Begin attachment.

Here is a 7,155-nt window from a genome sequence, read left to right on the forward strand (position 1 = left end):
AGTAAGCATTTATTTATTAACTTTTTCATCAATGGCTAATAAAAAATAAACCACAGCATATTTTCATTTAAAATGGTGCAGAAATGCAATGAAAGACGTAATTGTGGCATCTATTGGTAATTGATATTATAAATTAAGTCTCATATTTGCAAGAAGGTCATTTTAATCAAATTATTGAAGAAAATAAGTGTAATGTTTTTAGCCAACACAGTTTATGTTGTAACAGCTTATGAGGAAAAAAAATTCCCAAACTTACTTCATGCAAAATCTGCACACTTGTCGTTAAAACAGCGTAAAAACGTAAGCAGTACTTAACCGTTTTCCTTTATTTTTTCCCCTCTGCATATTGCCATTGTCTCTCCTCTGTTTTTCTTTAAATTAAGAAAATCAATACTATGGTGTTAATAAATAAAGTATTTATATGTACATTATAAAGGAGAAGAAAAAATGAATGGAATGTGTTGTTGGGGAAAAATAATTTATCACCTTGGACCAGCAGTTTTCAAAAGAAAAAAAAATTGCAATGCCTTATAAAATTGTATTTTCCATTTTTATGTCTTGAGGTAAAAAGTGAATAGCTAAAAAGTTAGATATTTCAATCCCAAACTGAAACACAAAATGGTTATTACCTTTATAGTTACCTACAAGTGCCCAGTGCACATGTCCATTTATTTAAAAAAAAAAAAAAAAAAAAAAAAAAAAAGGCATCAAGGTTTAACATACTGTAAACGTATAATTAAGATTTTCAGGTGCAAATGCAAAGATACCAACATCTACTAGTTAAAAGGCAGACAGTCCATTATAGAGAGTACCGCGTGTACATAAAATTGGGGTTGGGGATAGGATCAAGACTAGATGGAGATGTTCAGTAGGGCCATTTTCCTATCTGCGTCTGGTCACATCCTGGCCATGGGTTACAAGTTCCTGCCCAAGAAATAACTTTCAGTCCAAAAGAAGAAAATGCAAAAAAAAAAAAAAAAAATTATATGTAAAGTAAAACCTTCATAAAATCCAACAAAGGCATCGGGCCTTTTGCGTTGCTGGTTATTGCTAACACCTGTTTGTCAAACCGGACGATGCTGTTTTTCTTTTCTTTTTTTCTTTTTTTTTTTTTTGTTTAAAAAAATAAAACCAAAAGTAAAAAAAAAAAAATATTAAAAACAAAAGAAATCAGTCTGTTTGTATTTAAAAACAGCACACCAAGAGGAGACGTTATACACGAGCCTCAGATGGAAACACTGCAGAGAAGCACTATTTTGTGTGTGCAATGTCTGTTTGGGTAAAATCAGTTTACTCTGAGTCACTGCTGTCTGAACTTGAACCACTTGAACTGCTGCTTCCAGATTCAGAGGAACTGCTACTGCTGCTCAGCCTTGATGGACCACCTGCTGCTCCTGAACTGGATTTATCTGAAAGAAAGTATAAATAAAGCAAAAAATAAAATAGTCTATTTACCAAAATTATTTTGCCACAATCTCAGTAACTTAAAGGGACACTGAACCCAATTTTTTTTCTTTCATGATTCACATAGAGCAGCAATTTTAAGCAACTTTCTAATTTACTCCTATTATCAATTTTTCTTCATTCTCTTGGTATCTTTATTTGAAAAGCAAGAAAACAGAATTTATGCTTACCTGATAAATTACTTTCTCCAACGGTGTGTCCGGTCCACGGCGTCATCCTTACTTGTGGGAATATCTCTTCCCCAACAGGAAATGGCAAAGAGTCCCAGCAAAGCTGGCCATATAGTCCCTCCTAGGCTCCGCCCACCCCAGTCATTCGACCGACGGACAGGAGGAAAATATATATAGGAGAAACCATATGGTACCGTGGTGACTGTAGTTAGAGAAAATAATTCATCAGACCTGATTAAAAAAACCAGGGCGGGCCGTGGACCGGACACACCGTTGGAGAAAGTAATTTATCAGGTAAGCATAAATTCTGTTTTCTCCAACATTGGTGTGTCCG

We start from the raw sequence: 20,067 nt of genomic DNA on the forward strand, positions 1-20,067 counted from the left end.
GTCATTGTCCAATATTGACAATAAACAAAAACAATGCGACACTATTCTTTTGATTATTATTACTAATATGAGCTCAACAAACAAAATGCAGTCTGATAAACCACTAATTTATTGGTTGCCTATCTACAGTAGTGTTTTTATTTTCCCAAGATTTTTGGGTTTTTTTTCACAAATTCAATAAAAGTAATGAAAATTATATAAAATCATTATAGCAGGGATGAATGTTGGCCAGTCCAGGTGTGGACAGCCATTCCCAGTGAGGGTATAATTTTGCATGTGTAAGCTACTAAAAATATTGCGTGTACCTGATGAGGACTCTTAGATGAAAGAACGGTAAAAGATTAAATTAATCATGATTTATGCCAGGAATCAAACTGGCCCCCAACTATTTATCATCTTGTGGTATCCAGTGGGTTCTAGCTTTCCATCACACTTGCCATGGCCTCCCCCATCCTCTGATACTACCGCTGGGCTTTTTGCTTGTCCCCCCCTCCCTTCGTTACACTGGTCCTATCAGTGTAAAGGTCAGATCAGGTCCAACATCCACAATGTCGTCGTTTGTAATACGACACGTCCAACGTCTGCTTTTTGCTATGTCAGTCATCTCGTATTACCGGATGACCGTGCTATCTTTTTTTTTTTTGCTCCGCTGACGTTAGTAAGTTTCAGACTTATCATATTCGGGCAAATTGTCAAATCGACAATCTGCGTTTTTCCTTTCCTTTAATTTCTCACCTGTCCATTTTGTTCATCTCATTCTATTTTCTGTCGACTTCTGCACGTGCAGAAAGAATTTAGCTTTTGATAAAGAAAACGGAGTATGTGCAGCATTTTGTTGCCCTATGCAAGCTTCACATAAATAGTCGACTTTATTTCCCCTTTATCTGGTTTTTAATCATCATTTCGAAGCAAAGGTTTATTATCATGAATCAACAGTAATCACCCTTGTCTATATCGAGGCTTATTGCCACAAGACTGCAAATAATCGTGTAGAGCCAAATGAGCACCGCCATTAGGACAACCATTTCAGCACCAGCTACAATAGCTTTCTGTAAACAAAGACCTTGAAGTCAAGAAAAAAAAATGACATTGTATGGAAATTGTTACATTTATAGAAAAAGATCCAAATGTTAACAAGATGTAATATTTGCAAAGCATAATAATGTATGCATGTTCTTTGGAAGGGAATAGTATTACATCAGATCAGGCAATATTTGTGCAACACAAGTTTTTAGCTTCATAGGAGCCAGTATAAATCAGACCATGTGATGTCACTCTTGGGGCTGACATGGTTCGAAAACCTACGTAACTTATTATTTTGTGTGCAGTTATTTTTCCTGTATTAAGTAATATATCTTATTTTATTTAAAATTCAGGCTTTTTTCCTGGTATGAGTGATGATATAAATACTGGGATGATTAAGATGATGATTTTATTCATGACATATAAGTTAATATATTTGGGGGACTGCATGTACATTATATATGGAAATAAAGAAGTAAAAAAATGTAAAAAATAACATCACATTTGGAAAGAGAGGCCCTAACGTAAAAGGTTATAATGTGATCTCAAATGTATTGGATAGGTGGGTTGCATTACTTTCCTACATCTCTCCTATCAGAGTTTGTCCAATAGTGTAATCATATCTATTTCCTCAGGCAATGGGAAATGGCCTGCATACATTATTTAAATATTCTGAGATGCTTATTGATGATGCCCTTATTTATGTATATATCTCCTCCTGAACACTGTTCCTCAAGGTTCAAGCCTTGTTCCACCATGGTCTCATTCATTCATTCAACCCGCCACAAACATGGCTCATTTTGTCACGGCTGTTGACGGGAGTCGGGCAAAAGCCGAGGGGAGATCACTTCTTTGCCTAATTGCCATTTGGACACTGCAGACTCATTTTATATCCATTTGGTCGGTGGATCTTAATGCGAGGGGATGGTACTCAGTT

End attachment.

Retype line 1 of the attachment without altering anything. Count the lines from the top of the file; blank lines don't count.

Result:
Here is a 7,155-nt window from a genome sequence, read left to right on the forward strand (position 1 = left end):